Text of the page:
Mass media and smoking: cause and cure?


Do mass media anti-smoking campaigns work? A recent Cochrane systematic review evaluated the evidence from controlled trials of mass media interventions on tobacco cessation.

Not surprisingly, the reviewers found huge variation between the studies in the types of campaign they evaluated, and how they measured success.

A key difficulty with this type of research is conducting a fair comparison between the intervention and the alternative.  By their very nature, it is hard to control who is exposed to mass media campaigns, and it is equally hard to ensure that the comparison groups are similar.


The reviewers addressed this problem by looking for studies that compared geographical regions in which one region received exposure to a campaign whilst another did not.  Studies that did not conduct a direct comparison like this were excluded.

They found studies evaluating eleven different campaigns, reporting a range outcomes, including quit rates and amount of tobacco consumption.  The reviewers concluded:

Tobacco control programmes that include mass media campaigns may change smoking behaviour in adults, but the evidence comes from studies of variable quality and scale. The specific contribution of the mass media component is unclear.


  • The review is not exactly clear which studies were included!  The PRISMA flow diagram mentions three, whilst up to 8 are described in the results narrative.
  • Many of the studies were assessed as having a high risk of bias.
  • There was clear evidence of confounding from other events in many of the studies.

Did advertising make them start smoking in the first place?

Notwithstanding the instinctive temptation to answer in the form “Do bears relieve themselves in arboreal settings?”, previous reviews have shown that exposure to tobacco advertising is a risk factor for smoking in children and young people.

A new cohort study in BMJ Open addresses the association between young people starting to smoke and their exposure to tobacco advertising.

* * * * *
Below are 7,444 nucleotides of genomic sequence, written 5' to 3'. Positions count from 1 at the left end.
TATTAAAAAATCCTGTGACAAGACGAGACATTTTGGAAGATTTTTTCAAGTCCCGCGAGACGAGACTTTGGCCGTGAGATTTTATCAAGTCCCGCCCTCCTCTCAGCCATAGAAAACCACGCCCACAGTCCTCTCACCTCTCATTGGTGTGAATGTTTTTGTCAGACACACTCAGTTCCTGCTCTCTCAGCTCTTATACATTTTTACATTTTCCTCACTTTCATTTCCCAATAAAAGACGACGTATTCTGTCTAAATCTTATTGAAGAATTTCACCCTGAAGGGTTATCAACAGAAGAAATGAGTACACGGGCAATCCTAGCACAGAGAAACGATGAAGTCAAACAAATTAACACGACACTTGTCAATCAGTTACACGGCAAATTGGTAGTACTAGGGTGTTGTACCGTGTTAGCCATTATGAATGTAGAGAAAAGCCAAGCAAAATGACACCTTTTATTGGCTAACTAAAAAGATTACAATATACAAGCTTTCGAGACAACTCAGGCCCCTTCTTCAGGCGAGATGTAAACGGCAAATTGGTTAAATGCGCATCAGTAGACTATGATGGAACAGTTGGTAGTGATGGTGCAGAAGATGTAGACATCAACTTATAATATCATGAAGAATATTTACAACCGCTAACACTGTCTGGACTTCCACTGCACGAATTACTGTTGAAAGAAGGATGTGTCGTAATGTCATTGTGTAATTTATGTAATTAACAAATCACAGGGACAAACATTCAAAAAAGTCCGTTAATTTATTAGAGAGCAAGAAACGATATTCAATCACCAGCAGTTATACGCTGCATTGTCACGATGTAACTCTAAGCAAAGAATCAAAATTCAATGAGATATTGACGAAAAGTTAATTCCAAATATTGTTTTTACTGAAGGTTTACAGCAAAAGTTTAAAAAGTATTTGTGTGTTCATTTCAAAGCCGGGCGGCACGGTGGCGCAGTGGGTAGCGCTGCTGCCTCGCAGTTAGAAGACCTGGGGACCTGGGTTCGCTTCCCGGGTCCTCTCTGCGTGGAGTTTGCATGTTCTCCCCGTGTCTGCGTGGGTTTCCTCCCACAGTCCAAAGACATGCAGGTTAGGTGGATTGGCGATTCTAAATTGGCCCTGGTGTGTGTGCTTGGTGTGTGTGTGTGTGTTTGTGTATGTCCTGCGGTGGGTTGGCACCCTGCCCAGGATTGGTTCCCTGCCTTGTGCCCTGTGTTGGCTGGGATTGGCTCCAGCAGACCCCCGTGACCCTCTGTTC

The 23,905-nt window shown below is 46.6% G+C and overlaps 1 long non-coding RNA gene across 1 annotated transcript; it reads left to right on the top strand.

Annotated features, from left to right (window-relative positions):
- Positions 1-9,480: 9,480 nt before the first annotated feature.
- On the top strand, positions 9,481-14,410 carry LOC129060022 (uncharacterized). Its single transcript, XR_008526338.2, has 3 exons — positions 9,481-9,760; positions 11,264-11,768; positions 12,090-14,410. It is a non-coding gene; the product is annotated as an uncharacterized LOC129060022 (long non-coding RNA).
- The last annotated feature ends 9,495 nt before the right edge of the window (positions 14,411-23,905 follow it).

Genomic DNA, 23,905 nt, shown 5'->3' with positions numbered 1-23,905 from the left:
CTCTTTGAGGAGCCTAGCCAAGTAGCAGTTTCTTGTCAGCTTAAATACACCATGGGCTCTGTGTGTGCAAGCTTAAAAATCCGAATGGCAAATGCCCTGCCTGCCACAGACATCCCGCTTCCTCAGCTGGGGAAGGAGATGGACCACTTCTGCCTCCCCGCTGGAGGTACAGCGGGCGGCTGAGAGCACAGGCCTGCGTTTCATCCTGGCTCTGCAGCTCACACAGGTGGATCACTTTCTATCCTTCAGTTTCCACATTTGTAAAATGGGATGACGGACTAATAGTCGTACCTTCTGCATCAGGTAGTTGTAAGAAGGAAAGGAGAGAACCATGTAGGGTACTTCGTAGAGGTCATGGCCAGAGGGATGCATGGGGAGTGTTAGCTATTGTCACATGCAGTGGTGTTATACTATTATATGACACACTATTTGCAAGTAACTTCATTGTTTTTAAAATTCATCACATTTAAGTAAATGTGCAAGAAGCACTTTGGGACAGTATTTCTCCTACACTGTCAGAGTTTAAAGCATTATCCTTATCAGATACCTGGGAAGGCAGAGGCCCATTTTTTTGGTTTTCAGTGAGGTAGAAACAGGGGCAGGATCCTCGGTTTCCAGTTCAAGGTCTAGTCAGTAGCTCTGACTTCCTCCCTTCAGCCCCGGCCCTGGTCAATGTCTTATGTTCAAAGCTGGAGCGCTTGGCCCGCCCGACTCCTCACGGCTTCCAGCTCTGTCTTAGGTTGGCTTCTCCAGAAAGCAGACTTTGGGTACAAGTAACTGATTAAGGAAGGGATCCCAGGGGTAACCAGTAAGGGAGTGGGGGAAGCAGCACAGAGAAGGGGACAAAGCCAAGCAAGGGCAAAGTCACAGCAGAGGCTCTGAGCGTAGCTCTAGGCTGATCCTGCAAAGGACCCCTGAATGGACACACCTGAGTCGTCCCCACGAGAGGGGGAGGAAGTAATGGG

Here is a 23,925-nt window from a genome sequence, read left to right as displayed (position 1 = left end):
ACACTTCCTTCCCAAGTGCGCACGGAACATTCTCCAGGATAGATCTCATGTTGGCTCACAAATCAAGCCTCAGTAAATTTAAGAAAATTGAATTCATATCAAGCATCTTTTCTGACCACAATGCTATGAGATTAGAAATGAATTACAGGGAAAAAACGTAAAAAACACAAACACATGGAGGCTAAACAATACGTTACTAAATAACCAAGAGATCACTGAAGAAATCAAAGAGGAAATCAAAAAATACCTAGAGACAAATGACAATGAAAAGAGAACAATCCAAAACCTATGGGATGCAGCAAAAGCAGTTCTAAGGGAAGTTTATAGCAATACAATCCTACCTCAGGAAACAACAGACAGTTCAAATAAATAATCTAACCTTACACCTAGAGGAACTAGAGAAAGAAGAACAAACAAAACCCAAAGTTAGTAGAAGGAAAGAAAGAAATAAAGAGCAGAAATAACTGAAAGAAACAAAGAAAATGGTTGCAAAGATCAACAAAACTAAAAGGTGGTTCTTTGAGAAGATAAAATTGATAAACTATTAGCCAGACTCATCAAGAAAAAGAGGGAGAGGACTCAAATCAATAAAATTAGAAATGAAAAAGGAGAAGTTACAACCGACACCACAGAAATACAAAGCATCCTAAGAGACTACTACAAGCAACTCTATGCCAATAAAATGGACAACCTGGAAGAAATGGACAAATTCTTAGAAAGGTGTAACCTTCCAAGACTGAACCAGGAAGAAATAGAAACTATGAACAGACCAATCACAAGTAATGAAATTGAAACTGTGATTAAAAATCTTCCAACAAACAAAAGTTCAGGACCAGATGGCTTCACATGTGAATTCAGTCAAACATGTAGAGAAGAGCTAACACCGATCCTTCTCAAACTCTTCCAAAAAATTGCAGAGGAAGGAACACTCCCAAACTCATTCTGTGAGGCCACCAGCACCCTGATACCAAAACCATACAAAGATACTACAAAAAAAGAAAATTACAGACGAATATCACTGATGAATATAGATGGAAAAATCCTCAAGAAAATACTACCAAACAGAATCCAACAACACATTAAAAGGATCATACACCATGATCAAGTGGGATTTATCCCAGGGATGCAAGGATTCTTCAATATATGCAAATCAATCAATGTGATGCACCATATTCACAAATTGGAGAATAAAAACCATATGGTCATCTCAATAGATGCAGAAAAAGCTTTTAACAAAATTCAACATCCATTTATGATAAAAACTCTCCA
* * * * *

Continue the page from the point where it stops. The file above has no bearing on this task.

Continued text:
The researchers surveyed 3,415 German students aged between 10 and 15 from 29 schools, stratified accQuit smokingording to socio-demographic status.  They measured how much they had been exposed to tobacco advertising by asking them if they recognised a series of advertising images.  They compared this with how many students ended up smoking after 30 months.

The researchers found that the more children had been exposed to tobacco advertising, the more likely they were to smoke.  This association was observed at baseline, follow-up and after adjustment for other factors. The researchers estimated that the impact on smoking behaviour was in a risk ratio of 1.38 (95% CI 1.16 to 1.63) for every 10 instances of exposure to tobacco advertising.


  • This relied on self-reports, where students reported their own levels of smoking
  • There was a very high drop-out rate and a small sample size to begin with.  Further studies are needed to investigate this relationship.


  1. Bala MM, Strzeszynski L, Topor-Madry R, Cahill K. Mass media interventions for smoking cessation in adults. Cochrane Database of Systematic Reviews 2013, Issue 6. Art. No.: CD004704. DOI: 10.1002/14651858.CD004704.pub3
  2. Morgenstern M, Sargent JD, Isensee B, et al. From never daily smoking in 30 months: the predictive value of tobacco and non-tobacco advertising exposure. BMJ Open 2013;3:e002907. doi:10.1136/bmjopen-2013-002907